Luol Deng and the cruel tutelage of Tom Thibodeau


Bulls fans have been perplexed by Tom Thibodeau’s management of minutes. For the reigning Coach of the Year, a man who has transformed the Bulls into a defensive juggernaut, the East’s best regular season team and a Conference Finalist, it’s really one of the handful of criticisms you can make against Thibs. He routinely plays his starters in blowouts, logging huge minutes in needless situations. Luol Deng, especially.

The Bulls are routinely involved in blowouts of 20-plus points, comfortable leads, and yet Deng has averaged 38.4 minutes per game, down just slightly from last season when Deng logged 39.1 minutes per contest. Deng was fourth in minutes per game last season, and has moved up to 2nd this year. While most teams are limiting minutes in this crazy schedule, Thibodeau has kept pace with Deng, his best defender and the pivotal player on Chicago’s defense. But with Deng suffering a torn ligament in his wrist and still contemplating surgery, surely Thibodeau would be more careful when and if he decided to bring him back. Nope. Here’s what Thibodeau told earlier this week.

Thibodeau says that Deng is “getting close” to being ready to play again. “He’s doing more and more each day,” the coach said before Thursday’s game. But Thibodeau wouldn’t entertain the notion that this stretch is allowing him to get more comfortable with having Deng on the bench.

“I’m comfortable with the minutes he plays,” Thibodeau said. “There’s a reason why he plays those minutes. I’m confident in our bench. We have a bench that’s more than capable. I think that if you studied the teams in the league over the years, there’s players that have averaged those minutes, and it’s fine. So that’s the way we’ll go.”

via Thibodeau Won’t Stop Leaning On Deng « | Hang Time Blog.

And true to his word…

Deng returned Saturday night in a blowout win over the Bucks. The Bulls were up 20-plus for most of the second half. So Thibodeau eased Deng back in…

By playing him over 41 minutes.

That’s the sound of a Coach of the Year, trolling everyone.

Now, it’s not like Deng wouldn’t want to play those minutes. If asked, he’ll play. He wanted to come back, to prove he’s tough after so many years of questions regarding his toughness. He’ll play every single minute Thibodeau asks him to, as will most of the Bulls. But it’s just stunning to see that kind of a decision about such a crucial player, playing with such a serious injury, even though doctors have confirmed Deng cannot damage the injury anymore by playing on it. His first game back, and he goes 41 minutes.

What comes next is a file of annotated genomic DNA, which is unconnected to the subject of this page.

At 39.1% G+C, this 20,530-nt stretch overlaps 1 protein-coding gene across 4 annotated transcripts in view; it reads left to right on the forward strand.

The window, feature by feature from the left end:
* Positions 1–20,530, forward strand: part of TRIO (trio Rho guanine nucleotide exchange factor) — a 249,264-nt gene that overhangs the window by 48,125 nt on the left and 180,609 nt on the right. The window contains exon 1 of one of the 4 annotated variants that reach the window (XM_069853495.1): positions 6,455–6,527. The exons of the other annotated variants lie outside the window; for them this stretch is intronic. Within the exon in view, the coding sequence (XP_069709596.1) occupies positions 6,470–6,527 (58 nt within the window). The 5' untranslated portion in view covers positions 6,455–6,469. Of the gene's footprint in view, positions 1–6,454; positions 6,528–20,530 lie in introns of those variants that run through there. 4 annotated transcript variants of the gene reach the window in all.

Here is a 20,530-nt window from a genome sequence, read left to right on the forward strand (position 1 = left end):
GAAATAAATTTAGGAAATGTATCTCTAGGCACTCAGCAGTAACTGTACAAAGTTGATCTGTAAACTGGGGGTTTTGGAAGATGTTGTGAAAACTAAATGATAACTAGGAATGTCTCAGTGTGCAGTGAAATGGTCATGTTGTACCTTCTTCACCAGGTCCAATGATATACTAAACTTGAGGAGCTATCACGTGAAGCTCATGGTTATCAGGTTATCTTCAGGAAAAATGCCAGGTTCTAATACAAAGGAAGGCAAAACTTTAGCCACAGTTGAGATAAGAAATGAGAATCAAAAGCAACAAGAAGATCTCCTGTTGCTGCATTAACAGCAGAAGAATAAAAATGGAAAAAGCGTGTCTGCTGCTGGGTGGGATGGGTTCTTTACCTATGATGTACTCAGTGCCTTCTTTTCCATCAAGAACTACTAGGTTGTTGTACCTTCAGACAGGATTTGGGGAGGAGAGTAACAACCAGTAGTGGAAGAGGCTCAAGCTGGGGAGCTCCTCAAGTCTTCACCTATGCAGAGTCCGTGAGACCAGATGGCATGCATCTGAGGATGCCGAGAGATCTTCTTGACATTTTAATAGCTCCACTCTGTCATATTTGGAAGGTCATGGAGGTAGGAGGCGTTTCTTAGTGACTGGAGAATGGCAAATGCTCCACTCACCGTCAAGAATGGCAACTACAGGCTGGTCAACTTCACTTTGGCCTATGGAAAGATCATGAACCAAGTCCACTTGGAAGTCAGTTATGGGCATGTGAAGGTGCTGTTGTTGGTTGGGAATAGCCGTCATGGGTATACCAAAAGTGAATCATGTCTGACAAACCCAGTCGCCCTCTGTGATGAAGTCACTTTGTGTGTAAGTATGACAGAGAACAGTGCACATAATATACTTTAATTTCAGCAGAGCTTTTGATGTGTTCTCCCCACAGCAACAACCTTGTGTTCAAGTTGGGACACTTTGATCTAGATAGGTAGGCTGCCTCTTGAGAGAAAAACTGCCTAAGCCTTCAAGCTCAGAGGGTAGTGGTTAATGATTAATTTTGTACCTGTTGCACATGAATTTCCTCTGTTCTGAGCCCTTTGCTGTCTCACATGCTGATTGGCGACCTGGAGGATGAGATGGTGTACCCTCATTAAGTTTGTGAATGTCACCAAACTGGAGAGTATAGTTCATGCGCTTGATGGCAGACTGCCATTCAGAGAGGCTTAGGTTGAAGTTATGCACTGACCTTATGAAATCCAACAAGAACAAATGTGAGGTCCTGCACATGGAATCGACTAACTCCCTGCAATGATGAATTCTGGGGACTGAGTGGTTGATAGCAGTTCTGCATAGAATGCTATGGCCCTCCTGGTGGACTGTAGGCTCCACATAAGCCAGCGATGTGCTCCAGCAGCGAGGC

Tom Thibodeau enjoys pain. Inflicting it on opponents. Teaching his players through it. This is some Pai Mei stuff going on.

And the Bulls keep winning. By a lot. By hook, by crook, or by devastating exhaustion, Thibodeau keeps his team on a razor’s edge.

Giannis Antetokounmpo to tell his story on 60 Minutes this week (preview clip)

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Giannis Antetokounmpo grew up hocking wares — clothes, sunglasses, whatever — on the streets of Athens, Greece. He easily could still be living there, the tallest salesman in a poor part of a country with high unemployment and real challenges.

Instead, he is a multimillionaire living comfortably in the United States, and is one of the 10 best basketball players in the world — and still improving. In a few years we may well be saying he is the best player on the planet.

Antetokounmpo will be telling his story on the legendary television news magazine 60 Minutes this week, and the show released a clip. Check it out.